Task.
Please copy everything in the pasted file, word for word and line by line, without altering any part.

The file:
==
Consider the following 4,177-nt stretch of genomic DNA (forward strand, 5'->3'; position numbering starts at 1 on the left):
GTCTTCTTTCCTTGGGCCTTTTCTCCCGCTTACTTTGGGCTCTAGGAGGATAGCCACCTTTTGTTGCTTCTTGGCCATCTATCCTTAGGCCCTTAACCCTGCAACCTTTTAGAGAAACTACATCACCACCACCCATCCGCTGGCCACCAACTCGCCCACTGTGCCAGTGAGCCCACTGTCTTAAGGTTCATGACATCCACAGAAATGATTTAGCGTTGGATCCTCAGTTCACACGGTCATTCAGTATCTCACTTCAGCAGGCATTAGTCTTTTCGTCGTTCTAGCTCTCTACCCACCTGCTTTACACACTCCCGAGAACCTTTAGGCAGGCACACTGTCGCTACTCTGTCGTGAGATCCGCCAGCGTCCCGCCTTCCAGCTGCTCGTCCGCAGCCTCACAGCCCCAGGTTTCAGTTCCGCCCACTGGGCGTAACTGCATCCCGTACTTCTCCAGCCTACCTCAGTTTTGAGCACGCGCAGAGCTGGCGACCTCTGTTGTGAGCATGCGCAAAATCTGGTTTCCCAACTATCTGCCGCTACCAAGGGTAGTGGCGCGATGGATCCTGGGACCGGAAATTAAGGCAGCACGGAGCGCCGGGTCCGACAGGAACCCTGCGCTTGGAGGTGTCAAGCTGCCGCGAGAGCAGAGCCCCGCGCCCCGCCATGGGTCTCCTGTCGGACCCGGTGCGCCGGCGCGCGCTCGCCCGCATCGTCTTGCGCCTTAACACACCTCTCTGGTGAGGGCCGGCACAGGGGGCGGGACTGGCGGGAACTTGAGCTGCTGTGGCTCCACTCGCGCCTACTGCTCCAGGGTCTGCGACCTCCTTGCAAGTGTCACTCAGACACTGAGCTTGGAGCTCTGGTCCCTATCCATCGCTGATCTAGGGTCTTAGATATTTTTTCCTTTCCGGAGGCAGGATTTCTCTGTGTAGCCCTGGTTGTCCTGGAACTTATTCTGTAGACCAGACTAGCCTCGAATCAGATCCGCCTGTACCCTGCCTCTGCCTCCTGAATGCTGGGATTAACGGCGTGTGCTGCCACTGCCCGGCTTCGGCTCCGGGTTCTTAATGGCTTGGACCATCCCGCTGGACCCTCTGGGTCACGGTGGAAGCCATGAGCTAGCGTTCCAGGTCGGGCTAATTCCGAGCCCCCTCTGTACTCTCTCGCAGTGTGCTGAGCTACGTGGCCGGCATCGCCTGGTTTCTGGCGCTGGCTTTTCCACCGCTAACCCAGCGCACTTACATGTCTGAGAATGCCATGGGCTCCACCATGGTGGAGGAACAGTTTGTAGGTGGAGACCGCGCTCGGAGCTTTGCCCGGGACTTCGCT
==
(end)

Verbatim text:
Consider the following 4,177-nt stretch of genomic DNA (forward strand, 5'->3'; position numbering starts at 1 on the left):
GTCTTCTTTCCTTGGGCCTTTTCTCCCGCTTACTTTGGGCTCTAGGAGGATAGCCACCTTTTGTTGCTTCTTGGCCATCTATCCTTAGGCCCTTAACCCTGCAACCTTTTAGAGAAACTACATCACCACCACCCATCCGCTGGCCACCAACTCGCCCACTGTGCCAGTGAGCCCACTGTCTTAAGGTTCATGACATCCACAGAAATGATTTAGCGTTGGATCCTCAGTTCACACGGTCATTCAGTATCTCACTTCAGCAGGCATTAGTCTTTTCGTCGTTCTAGCTCTCTACCCACCTGCTTTACACACTCCCGAGAACCTTTAGGCAGGCACACTGTCGCTACTCTGTCGTGAGATCCGCCAGCGTCCCGCCTTCCAGCTGCTCGTCCGCAGCCTCACAGCCCCAGGTTTCAGTTCCGCCCACTGGGCGTAACTGCATCCCGTACTTCTCCAGCCTACCTCAGTTTTGAGCACGCGCAGAGCTGGCGACCTCTGTTGTGAGCATGCGCAAAATCTGGTTTCCCAACTATCTGCCGCTACCAAGGGTAGTGGCGCGATGGATCCTGGGACCGGAAATTAAGGCAGCACGGAGCGCCGGGTCCGACAGGAACCCTGCGCTTGGAGGTGTCAAGCTGCCGCGAGAGCAGAGCCCCGCGCCCCGCCATGGGTCTCCTGTCGGACCCGGTGCGCCGGCGCGCGCTCGCCCGCATCGTCTTGCGCCTTAACACACCTCTCTGGTGAGGGCCGGCACAGGGGGCGGGACTGGCGGGAACTTGAGCTGCTGTGGCTCCACTCGCGCCTACTGCTCCAGGGTCTGCGACCTCCTTGCAAGTGTCACTCAGACACTGAGCTTGGAGCTCTGGTCCCTATCCATCGCTGATCTAGGGTCTTAGATATTTTTTCCTTTCCGGAGGCAGGATTTCTCTGTGTAGCCCTGGTTGTCCTGGAACTTATTCTGTAGACCAGACTAGCCTCGAATCAGATCCGCCTGTACCCTGCCTCTGCCTCCTGAATGCTGGGATTAACGGCGTGTGCTGCCACTGCCCGGCTTCGGCTCCGGGTTCTTAATGGCTTGGACCATCCCGCTGGACCCTCTGGGTCACGGTGGAAGCCATGAGCTAGCGTTCCAGGTCGGGCTAATTCCGAGCCCCCTCTGTACTCTCTCGCAGTGTGCTGAGCTACGTGGCCGGCATCGCCTGGTTTCTGGCGCTGGCTTTTCCACCGCTAACCCAGCGCACTTACATGTCTGAGAATGCCATGGGCTCCACCATGGTGGAGGAACAGTTTGTAGGTGGAGACCGCGCTCGGAGCTTTGCCCGGGACTTCGCT